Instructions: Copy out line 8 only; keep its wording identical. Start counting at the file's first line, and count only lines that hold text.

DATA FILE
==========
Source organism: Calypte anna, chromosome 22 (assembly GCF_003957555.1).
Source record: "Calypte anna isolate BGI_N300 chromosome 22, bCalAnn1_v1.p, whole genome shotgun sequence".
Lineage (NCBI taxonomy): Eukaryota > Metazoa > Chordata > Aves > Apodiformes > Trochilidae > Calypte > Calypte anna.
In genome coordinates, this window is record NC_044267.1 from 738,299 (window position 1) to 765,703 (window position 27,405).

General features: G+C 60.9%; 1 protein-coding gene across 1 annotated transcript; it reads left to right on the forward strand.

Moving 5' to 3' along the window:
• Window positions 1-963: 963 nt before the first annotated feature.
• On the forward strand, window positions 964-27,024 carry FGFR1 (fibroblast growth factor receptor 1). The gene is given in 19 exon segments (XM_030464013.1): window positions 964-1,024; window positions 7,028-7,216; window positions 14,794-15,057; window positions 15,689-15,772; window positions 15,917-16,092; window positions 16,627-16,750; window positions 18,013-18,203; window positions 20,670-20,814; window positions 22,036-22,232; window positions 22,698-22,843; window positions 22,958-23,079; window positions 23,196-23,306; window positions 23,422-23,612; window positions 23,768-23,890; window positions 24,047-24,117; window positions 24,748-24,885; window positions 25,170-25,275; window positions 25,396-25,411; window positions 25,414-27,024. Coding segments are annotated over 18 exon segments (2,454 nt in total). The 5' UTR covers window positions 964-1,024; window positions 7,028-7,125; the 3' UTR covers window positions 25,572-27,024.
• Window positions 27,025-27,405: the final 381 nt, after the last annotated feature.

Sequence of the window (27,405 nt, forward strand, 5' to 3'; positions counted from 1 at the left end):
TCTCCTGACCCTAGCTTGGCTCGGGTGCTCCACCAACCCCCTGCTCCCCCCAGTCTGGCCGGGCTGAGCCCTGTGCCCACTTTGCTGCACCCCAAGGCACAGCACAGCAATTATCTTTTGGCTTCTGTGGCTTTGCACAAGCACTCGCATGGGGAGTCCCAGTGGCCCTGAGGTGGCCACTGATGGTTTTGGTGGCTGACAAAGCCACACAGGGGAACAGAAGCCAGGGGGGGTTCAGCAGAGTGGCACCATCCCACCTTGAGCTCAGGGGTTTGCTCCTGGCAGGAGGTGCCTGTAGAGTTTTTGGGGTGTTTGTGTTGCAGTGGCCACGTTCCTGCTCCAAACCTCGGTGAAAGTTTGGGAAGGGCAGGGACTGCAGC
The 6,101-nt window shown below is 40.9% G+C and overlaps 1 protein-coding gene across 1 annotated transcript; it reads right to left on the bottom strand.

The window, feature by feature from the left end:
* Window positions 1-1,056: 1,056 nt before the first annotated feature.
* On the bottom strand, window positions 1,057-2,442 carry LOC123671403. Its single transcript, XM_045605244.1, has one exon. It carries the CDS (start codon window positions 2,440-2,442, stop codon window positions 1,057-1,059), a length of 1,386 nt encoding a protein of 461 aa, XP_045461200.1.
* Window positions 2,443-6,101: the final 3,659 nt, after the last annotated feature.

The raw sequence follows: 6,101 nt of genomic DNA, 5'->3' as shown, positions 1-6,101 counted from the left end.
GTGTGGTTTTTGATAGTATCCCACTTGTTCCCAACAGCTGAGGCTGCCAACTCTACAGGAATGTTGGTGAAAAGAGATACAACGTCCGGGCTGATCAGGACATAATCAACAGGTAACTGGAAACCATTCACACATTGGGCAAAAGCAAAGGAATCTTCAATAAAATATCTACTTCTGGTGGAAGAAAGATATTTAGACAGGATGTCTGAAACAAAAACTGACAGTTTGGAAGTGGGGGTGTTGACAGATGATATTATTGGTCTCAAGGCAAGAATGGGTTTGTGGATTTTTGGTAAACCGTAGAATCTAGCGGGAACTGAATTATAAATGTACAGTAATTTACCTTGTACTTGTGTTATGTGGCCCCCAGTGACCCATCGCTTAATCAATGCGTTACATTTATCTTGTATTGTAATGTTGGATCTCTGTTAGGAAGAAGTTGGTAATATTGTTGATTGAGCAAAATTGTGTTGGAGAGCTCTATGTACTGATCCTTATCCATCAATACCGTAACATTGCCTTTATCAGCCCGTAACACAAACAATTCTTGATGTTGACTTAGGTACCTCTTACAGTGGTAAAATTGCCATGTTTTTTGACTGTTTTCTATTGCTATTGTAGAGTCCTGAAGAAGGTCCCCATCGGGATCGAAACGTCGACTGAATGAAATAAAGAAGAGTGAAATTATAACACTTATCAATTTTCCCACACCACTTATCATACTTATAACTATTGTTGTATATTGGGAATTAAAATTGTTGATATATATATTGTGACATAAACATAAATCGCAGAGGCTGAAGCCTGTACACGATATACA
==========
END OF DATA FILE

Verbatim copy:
• On the forward strand, window positions 964-27,024 carry FGFR1 (fibroblast growth factor receptor 1). The gene is given in 19 exon segments (XM_030464013.1): window positions 964-1,024; window positions 7,028-7,216; window positions 14,794-15,057; window positions 15,689-15,772; window positions 15,917-16,092; window positions 16,627-16,750; window positions 18,013-18,203; window positions 20,670-20,814; window positions 22,036-22,232; window positions 22,698-22,843; window positions 22,958-23,079; window positions 23,196-23,306; window positions 23,422-23,612; window positions 23,768-23,890; window positions 24,047-24,117; window positions 24,748-24,885; window positions 25,170-25,275; window positions 25,396-25,411; window positions 25,414-27,024. Coding segments are annotated over 18 exon segments (2,454 nt in total). The 5' UTR covers window positions 964-1,024; window positions 7,028-7,125; the 3' UTR covers window positions 25,572-27,024.